When I started running 6-7 years ago, it was just for fun and good health. I had no intention of running long distances or racing , but something happened – I loved running. Runners at my job have been traveling yearly, to run races around Europe. I decided to join them and signed up to for a race in Amsterdam.
6 months later I traveled with my colleagues and running shoes, to run the TCM Amsterdam Marathon. I ran only half marathon (21.1 km) and this was my second time running this distance.
We started a Friday morning with an early flight from my hometown, via Oslo and then to Schiphol airport in Amsterdam. We arrived at the airport before noon and after checking into the hotel, the NH City centre hotel, we went to the Expo to pick up our racing numbers at sports venue Sporthallen Zuid, right next to the Olympic Stadium. I didn’t spend much time at the Expo – I was much more interested in exploring the city.
Amsterdam is 2 meters below sea level and is only being kept from drowning by a massive system of dams. The city has more than 100 kilometres (60 miles) of canals, and more than 1200 bridges. The three main canals are the Prinsengracht, Herengracht, and Keizersgracht. In the Middle Ages, Amsterdam was surrounded by a moat, called the Single, which now forms the innermost ring in the city, and makes the city centre a horseshoe shape. Today Amsterdam has a population of more than 800 000.
Next day we spent the day around the city with shopping, sightseeing and pancakes. We couldn’t overdo it with sightseeing, because that would have resulted in heavy legs on the race day.
Sunday was race day. You can choose between three different distances in Amsterdam; 42.2 km, 21.1 km and 8 km. The longest and shortest started early in the morning, but 21.1 km which I had signed up to, started 13:30. I always get nervous before a race and I prefer races that start early. We waited as long as we could at the hotel, before we headed out to the start area. This was my first race abroad and first big race, and I didn’t know what to expect. It was crowded with people, and on our way to the start area we saw marathon runners before they entered the Olympic Stadium and crossed the finish line. Some of them looked exhausted and in pain – I told my self to never run a full marathon (yeah right!). My goal was to run in less than 2 hours, and I decided to follow the 1:55 balloon. The course is quite flat and easy, it passed some bridges and had some 90 degrees turns, so it’s fast, but not the fastest. The course is outside the inner city, but we passed some highlights like the world-famous Rijksmuseum and the Vondelpark which is the largest park in Amsterdam. After 8 km I got worried that I was running to fast, and I let the 1:55 balloon go. I don’t know if this was smart or not, but my goal was to not exceed 2 hours. It also got a lot warmer when it got sunny and I had overdressed since I am always so afraid that I will freeze. At some part of the course, the course gets narrow and it gets more crowded and difficult to keep up the pace. The last 4 kilometers were hard and I was so happy that I was not running a full marathon. The finish line was inside the Olympic Stadium and it was crowded. We had to run 200 meters inside the stadium and it felt so good to finally see the finish line. I finished in 1:58 and blisters on my feet were the only injuries.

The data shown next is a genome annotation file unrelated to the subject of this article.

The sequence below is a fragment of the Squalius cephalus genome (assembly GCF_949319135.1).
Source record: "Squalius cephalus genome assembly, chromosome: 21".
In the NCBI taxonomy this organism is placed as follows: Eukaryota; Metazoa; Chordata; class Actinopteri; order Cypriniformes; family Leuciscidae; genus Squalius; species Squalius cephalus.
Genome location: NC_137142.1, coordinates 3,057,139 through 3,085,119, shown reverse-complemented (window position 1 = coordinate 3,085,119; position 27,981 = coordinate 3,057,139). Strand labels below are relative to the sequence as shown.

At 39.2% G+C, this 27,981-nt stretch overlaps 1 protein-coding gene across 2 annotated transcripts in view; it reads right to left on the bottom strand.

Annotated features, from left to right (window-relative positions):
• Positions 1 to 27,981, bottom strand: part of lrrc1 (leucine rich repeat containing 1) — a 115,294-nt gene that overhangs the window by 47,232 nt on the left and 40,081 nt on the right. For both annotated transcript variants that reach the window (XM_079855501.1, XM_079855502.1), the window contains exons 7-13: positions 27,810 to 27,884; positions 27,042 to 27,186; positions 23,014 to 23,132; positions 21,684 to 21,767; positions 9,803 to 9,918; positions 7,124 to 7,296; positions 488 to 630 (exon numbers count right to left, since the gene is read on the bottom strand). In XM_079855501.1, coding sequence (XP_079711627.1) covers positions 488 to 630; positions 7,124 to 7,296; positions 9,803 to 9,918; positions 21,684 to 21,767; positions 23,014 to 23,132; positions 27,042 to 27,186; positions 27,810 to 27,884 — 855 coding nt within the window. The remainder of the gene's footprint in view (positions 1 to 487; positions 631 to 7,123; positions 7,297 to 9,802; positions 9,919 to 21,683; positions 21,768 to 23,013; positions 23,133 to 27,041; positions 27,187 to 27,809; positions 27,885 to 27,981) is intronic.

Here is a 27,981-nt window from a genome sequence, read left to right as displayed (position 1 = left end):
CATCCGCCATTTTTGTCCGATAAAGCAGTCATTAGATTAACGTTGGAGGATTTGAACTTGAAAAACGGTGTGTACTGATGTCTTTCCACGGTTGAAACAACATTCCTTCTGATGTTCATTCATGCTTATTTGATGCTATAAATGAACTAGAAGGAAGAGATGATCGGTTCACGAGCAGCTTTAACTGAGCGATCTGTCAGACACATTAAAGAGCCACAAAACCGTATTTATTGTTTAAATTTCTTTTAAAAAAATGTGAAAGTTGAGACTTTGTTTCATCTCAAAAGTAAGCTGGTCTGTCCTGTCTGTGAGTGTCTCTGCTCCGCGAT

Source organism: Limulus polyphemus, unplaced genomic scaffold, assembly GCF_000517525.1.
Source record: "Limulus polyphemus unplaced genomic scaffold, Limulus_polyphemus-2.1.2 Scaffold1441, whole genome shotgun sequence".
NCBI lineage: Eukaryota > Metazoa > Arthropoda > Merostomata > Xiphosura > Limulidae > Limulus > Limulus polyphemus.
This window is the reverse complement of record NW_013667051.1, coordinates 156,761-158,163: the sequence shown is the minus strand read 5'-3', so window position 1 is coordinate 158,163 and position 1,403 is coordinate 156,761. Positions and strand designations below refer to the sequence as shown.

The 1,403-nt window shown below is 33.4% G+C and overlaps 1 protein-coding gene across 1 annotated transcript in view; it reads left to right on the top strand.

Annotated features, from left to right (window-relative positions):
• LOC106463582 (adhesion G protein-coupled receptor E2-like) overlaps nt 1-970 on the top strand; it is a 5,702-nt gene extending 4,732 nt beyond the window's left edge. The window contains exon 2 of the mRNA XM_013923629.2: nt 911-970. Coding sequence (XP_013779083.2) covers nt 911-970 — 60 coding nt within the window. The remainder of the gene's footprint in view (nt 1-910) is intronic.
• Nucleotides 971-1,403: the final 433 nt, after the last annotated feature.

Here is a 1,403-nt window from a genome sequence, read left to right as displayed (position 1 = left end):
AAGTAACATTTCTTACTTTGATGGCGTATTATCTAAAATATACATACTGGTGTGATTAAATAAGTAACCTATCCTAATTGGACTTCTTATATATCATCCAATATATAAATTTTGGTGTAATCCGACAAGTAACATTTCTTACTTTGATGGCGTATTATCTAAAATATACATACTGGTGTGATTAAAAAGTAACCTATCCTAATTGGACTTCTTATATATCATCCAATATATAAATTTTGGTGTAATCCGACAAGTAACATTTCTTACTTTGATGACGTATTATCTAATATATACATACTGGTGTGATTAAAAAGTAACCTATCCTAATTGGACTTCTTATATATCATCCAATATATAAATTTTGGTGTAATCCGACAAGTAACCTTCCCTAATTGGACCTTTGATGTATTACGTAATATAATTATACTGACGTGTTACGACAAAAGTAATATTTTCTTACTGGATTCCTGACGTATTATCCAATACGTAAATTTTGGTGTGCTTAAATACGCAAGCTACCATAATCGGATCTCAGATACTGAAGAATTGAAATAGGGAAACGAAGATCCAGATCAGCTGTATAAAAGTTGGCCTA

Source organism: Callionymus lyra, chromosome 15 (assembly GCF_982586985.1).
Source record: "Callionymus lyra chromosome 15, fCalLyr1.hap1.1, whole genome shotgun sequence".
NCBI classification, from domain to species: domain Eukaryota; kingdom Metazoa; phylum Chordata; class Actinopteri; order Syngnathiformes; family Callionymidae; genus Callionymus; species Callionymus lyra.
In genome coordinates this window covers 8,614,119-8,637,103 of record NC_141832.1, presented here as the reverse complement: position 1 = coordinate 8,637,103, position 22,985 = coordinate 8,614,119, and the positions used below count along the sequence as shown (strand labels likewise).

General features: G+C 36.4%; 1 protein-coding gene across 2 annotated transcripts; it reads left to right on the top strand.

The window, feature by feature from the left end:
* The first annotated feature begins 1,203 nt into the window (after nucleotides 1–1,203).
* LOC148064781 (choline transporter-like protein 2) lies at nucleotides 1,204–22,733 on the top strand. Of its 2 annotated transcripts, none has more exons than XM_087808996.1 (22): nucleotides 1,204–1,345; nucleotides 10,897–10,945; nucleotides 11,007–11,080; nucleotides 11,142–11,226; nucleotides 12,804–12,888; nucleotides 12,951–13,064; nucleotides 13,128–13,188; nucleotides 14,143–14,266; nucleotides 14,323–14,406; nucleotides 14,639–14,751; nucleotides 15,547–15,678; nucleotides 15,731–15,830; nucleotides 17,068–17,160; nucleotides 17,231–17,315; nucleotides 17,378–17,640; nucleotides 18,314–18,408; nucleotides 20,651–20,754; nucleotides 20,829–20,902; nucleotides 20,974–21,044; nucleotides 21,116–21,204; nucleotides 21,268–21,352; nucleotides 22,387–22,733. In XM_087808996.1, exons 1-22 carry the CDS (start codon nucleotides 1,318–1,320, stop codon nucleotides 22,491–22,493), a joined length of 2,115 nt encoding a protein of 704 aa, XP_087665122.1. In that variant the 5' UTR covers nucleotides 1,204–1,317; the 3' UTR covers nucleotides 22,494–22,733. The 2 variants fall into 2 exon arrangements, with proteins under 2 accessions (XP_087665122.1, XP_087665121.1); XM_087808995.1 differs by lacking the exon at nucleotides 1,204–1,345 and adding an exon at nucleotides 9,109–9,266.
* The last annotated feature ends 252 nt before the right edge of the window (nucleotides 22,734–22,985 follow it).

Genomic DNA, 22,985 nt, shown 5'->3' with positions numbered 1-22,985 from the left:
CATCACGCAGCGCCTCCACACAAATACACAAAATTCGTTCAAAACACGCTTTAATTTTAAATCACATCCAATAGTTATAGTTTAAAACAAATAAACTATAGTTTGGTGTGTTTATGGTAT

In the evening we had dinner and Champagne at Sea Palace Restaurant, the first floating restaurant in Europe. It’s a traditional style Chinese restaurant and the food was excellent.
We walked through Red Light District on our way back to the hotel.
Next day we had time for some more sightseeing before we had to head back home. We mostly did some strolling around the city and we saw Anne Frank’s house where she and her family hid for the Nazis during World War II.
Amsterdam is a beautiful city and I would like to see more of it, so next time maybe I should not be running a race…. I will definitely visit the Rijksmuseum to see work of art by Rembrandt.
Thank you for reading!